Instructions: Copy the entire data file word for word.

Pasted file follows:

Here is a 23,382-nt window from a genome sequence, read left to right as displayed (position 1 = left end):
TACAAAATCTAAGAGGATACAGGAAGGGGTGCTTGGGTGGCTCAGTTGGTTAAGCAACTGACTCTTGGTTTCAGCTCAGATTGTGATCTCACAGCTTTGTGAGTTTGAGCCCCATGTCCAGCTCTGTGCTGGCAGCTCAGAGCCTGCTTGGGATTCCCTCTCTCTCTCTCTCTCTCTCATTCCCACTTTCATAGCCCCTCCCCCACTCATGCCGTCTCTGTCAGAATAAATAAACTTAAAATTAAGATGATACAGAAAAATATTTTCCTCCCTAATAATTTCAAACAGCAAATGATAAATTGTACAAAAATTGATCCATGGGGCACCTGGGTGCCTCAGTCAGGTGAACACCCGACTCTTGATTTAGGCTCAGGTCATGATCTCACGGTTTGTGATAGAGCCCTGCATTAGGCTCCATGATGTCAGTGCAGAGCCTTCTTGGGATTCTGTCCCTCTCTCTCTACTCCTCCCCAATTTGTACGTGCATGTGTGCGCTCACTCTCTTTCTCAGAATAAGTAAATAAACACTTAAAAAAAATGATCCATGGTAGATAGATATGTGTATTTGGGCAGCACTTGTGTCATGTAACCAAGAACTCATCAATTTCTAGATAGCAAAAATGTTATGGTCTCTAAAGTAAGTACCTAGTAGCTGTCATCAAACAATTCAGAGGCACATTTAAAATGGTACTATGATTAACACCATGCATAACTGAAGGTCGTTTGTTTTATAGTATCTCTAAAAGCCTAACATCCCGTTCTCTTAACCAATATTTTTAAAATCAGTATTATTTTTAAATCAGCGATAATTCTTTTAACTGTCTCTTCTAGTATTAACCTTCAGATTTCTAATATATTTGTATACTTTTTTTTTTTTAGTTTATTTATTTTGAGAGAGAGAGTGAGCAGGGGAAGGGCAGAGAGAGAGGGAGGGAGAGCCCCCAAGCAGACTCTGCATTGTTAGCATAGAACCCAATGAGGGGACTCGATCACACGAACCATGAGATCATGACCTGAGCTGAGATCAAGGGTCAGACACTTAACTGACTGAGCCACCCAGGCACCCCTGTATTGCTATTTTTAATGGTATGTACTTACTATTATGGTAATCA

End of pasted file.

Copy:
Here is a 23,382-nt window from a genome sequence, read left to right as displayed (position 1 = left end):
TACAAAATCTAAGAGGATACAGGAAGGGGTGCTTGGGTGGCTCAGTTGGTTAAGCAACTGACTCTTGGTTTCAGCTCAGATTGTGATCTCACAGCTTTGTGAGTTTGAGCCCCATGTCCAGCTCTGTGCTGGCAGCTCAGAGCCTGCTTGGGATTCCCTCTCTCTCTCTCTCTCTCTCATTCCCACTTTCATAGCCCCTCCCCCACTCATGCCGTCTCTGTCAGAATAAATAAACTTAAAATTAAGATGATACAGAAAAATATTTTCCTCCCTAATAATTTCAAACAGCAAATGATAAATTGTACAAAAATTGATCCATGGGGCACCTGGGTGCCTCAGTCAGGTGAACACCCGACTCTTGATTTAGGCTCAGGTCATGATCTCACGGTTTGTGATAGAGCCCTGCATTAGGCTCCATGATGTCAGTGCAGAGCCTTCTTGGGATTCTGTCCCTCTCTCTCTACTCCTCCCCAATTTGTACGTGCATGTGTGCGCTCACTCTCTTTCTCAGAATAAGTAAATAAACACTTAAAAAAAATGATCCATGGTAGATAGATATGTGTATTTGGGCAGCACTTGTGTCATGTAACCAAGAACTCATCAATTTCTAGATAGCAAAAATGTTATGGTCTCTAAAGTAAGTACCTAGTAGCTGTCATCAAACAATTCAGAGGCACATTTAAAATGGTACTATGATTAACACCATGCATAACTGAAGGTCGTTTGTTTTATAGTATCTCTAAAAGCCTAACATCCCGTTCTCTTAACCAATATTTTTAAAATCAGTATTATTTTTAAATCAGCGATAATTCTTTTAACTGTCTCTTCTAGTATTAACCTTCAGATTTCTAATATATTTGTATACTTTTTTTTTTTTAGTTTATTTATTTTGAGAGAGAGAGTGAGCAGGGGAAGGGCAGAGAGAGAGGGAGGGAGAGCCCCCAAGCAGACTCTGCATTGTTAGCATAGAACCCAATGAGGGGACTCGATCACACGAACCATGAGATCATGACCTGAGCTGAGATCAAGGGTCAGACACTTAACTGACTGAGCCACCCAGGCACCCCTGTATTGCTATTTTTAATGGTATGTACTTACTATTATGGTAATCA